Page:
Complicating RSS metrics
RSS audience metrics are tricky already. The conventional wisdom recommends the use of Feedburner, largely for its feed analytics. Feedburner stats are a big help, but they miss indirect subscribers to the feed. For example, content that is republished on another site (such as selections from this blog that appear on Social Media Today) may be available in feeds from that site; subscribers to those feeds don't show up in the stats.

AideRSS potentially creates a new pool of readers who don't show up in Feedburner stats. Even if AideRSS were to report subscriber numbers to Feedburner, like Bloglines or Google Reader, the numbers wouldn't add up—readers of a filtered feed aren't the same as readers of the full feed. So the new service complicates RSS stats in proportion to its popularity.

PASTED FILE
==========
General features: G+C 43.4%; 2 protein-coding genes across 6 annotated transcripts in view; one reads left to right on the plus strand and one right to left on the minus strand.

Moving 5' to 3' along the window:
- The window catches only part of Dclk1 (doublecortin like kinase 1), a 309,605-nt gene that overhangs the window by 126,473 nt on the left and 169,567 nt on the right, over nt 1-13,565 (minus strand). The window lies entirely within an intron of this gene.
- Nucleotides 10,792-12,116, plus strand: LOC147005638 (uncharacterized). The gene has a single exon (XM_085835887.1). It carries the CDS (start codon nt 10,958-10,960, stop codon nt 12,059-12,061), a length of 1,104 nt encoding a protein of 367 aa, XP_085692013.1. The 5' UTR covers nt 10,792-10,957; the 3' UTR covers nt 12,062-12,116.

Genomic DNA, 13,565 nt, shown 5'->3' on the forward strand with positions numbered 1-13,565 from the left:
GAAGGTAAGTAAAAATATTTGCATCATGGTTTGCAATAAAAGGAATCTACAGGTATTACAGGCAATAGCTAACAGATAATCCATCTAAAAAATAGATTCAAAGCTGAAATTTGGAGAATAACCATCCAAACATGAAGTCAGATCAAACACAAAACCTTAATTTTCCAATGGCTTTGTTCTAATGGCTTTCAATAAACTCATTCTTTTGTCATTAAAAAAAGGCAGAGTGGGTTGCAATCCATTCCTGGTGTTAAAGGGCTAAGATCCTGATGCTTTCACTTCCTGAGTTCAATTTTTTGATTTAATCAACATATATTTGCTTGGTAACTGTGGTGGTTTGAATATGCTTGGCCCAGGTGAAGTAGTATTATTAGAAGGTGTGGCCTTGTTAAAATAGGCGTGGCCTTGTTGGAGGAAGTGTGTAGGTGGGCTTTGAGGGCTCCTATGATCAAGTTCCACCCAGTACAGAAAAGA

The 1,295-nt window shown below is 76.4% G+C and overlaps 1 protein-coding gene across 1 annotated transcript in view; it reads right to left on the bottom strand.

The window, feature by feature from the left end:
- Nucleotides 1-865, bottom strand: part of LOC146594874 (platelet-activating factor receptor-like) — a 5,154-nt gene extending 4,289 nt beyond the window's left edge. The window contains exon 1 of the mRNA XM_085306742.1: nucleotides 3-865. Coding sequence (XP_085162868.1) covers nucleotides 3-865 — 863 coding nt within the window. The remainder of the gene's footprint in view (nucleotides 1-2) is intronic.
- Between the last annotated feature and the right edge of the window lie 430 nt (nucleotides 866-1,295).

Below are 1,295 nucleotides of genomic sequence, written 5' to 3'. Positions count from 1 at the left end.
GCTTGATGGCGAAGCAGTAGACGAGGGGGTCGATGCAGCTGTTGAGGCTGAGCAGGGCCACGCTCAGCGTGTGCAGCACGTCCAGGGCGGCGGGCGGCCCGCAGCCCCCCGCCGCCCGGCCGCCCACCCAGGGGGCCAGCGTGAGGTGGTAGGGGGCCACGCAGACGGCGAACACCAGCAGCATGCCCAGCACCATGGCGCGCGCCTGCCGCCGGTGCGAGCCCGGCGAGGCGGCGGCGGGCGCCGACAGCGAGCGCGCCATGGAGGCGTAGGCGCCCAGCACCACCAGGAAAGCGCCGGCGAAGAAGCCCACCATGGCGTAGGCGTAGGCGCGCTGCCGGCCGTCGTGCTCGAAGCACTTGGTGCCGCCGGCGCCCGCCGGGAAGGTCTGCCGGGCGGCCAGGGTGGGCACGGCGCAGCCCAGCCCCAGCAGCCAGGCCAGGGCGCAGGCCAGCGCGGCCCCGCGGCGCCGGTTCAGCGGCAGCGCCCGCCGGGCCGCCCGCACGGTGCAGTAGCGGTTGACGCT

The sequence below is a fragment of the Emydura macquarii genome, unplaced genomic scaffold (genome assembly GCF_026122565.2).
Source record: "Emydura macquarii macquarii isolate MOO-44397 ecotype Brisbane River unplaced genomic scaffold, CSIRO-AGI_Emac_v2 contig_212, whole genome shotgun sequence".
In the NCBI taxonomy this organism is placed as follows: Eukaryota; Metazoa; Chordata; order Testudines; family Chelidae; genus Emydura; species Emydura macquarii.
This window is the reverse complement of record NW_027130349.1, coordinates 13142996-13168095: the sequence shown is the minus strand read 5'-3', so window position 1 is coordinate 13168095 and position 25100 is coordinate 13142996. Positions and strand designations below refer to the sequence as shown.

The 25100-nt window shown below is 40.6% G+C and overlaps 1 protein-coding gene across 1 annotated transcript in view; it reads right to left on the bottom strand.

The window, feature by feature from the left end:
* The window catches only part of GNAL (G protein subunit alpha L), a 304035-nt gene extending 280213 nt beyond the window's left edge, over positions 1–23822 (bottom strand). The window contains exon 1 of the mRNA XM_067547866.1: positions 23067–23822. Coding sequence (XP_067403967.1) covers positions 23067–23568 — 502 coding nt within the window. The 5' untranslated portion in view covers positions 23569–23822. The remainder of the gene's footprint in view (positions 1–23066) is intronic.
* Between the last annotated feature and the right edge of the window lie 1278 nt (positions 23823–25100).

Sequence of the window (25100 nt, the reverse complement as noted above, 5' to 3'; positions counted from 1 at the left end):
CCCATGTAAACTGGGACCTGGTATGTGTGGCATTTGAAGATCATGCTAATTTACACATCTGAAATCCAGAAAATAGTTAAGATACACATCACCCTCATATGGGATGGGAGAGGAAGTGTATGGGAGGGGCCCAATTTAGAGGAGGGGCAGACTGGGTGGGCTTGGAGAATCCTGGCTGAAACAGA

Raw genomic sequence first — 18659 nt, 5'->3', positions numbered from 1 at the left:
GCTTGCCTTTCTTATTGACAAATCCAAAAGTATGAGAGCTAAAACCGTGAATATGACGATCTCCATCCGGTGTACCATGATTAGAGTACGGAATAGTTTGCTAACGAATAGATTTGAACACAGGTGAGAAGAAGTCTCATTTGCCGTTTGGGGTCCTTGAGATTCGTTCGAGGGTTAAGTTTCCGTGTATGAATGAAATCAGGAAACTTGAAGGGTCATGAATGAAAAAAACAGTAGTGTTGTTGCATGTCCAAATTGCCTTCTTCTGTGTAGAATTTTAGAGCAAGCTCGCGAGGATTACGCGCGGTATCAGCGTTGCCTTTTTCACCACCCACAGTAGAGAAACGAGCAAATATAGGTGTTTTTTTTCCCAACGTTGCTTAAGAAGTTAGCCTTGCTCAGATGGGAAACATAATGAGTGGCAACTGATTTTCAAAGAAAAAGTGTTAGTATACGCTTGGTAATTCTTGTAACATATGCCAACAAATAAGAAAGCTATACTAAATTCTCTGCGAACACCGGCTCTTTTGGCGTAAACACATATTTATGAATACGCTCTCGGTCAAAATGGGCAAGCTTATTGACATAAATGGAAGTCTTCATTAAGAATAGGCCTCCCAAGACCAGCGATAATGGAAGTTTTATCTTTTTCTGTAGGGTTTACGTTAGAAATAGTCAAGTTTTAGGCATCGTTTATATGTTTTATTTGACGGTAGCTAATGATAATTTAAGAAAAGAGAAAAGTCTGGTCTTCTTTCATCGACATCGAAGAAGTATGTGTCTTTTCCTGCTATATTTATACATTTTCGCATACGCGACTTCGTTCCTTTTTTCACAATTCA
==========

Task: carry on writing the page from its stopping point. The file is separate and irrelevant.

Tools for publishers
It's not all headache, though. AideRSS has two features of immediate interest to publishers: a PostRank widget to help visitors find your "best" posts, and a reporting interface with real potential.

The widget looks interesting, and since I'm in the middle of customizing my blog design (thanks for not pointing out the obvious deficiency), I might even use it.

The really interesting thing for publishers is the overview page AideRSS creates for each site. Like everything in the first release, it's meant for readers, with its links to the filtered posts, but look at the information it collects about each post in the feed (with links to the appropriate sources):

  • Number of comments
  • Links via Bloglines, Technorati and IceRocket
  • bookmarks
That last one is big; tracking is a pain (almost as much as typing If AideRSS were to go one more step and add feeds for the analytics, it would be a must-have tool for publishers—at least until provides a domain search feature. Published stats from AideRSS would partially address the earlier analytics problem, too. If the service becomes popular, it opens the door to a new kind of audience segmentation (by selected filter).